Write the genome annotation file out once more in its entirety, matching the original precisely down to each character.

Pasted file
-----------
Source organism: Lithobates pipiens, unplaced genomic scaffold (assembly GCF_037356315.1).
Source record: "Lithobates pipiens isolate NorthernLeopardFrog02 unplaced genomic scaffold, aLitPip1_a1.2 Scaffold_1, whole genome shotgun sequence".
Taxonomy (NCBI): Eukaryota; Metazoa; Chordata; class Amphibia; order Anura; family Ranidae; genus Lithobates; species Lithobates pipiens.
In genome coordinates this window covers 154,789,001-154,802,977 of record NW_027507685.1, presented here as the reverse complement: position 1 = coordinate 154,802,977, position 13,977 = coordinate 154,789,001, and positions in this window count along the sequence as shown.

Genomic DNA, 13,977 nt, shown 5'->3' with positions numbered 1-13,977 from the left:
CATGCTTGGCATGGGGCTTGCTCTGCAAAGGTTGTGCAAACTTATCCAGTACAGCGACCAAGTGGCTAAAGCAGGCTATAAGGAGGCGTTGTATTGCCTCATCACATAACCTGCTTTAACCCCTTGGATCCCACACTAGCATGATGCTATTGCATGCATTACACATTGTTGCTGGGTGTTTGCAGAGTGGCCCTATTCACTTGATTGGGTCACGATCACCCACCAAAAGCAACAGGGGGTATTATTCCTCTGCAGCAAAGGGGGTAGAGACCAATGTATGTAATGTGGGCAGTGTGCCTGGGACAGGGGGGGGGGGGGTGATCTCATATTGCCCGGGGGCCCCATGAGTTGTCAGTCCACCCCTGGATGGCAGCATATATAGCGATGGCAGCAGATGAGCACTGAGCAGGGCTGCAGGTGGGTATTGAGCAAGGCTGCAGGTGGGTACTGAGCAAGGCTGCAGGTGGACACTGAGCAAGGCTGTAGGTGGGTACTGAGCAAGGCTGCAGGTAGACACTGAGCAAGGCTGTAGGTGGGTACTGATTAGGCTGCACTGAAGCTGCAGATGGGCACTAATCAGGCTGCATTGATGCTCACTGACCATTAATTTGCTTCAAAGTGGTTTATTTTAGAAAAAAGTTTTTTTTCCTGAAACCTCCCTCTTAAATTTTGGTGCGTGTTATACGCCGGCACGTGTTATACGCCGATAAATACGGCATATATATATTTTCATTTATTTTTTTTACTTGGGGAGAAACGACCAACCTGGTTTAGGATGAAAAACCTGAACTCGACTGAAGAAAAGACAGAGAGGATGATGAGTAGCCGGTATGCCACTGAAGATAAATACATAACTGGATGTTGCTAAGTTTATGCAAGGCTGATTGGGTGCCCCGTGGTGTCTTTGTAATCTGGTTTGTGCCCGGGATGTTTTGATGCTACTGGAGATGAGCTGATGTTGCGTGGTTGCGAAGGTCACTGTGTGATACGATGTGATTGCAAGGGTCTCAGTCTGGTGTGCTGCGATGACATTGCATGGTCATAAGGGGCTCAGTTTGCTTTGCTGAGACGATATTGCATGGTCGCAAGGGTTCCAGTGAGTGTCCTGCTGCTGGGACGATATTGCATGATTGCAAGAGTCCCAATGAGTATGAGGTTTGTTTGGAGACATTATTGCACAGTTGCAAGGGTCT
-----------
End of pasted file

Source organism: Lithobates pipiens, unplaced genomic scaffold (assembly GCF_037356315.1).
Source record: "Lithobates pipiens isolate NorthernLeopardFrog02 unplaced genomic scaffold, aLitPip1_a1.2 Scaffold_1, whole genome shotgun sequence".
Taxonomy (NCBI): Eukaryota; Metazoa; Chordata; class Amphibia; order Anura; family Ranidae; genus Lithobates; species Lithobates pipiens.
In genome coordinates this window covers 154,789,001-154,802,977 of record NW_027507685.1, presented here as the reverse complement: position 1 = coordinate 154,802,977, position 13,977 = coordinate 154,789,001, and positions in this window count along the sequence as shown.

Genomic DNA, 13,977 nt, shown 5'->3' with positions numbered 1-13,977 from the left:
CATGCTTGGCATGGGGCTTGCTCTGCAAAGGTTGTGCAAACTTATCCAGTACAGCGACCAAGTGGCTAAAGCAGGCTATAAGGAGGCGTTGTATTGCCTCATCACATAACCTGCTTTAACCCCTTGGATCCCACACTAGCATGATGCTATTGCATGCATTACACATTGTTGCTGGGTGTTTGCAGAGTGGCCCTATTCACTTGATTGGGTCACGATCACCCACCAAAAGCAACAGGGGGTATTATTCCTCTGCAGCAAAGGGGGTAGAGACCAATGTATGTAATGTGGGCAGTGTGCCTGGGACAGGGGGGGGGGGGGTGATCTCATATTGCCCGGGGGCCCCATGAGTTGTCAGTCCACCCCTGGATGGCAGCATATATAGCGATGGCAGCAGATGAGCACTGAGCAGGGCTGCAGGTGGGTATTGAGCAAGGCTGCAGGTGGGTACTGAGCAAGGCTGCAGGTGGACACTGAGCAAGGCTGTAGGTGGGTACTGAGCAAGGCTGCAGGTAGACACTGAGCAAGGCTGTAGGTGGGTACTGATTAGGCTGCACTGAAGCTGCAGATGGGCACTAATCAGGCTGCATTGATGCTCACTGACCATTAATTTGCTTCAAAGTGGTTTATTTTAGAAAAAAGTTTTTTTTCCTGAAACCTCCCTCTTAAATTTTGGTGCGTGTTATACGCCGGCACGTGTTATACGCCGATAAATACGGCATATATATATTTTCATTTATTTTTTTTACTTGGGGAGAAACGACCAACCTGGTTTAGGATGAAAAACCTGAACTCGACTGAAGAAAAGACAGAGAGGATGATGAGTAGCCGGTATGCCACTGAAGATAAATACATAACTGGATGTTGCTAAGTTTATGCAAGGCTGATTGGGTGCCCCGTGGTGTCTTTGTAATCTGGTTTGTGCCCGGGATGTTTTGATGCTACTGGAGATGAGCTGATGTTGCGTGGTTGCGAAGGTCACTGTGTGATACGATGTGATTGCAAGGGTCTCAGTCTGGTGTGCTGCGATGACATTGCATGGTCATAAGGGGCTCAGTTTGCTTTGCTGAGACGATATTGCATGGTCGCAAGGGTTCCAGTGAGTGTCCTGCTGCTGGGACGATATTGCATGATTGCAAGAGTCCCAATGAGTATGAGGTTTGTTTGGAGACATTATTGCACAGTTGCAAGGGTCT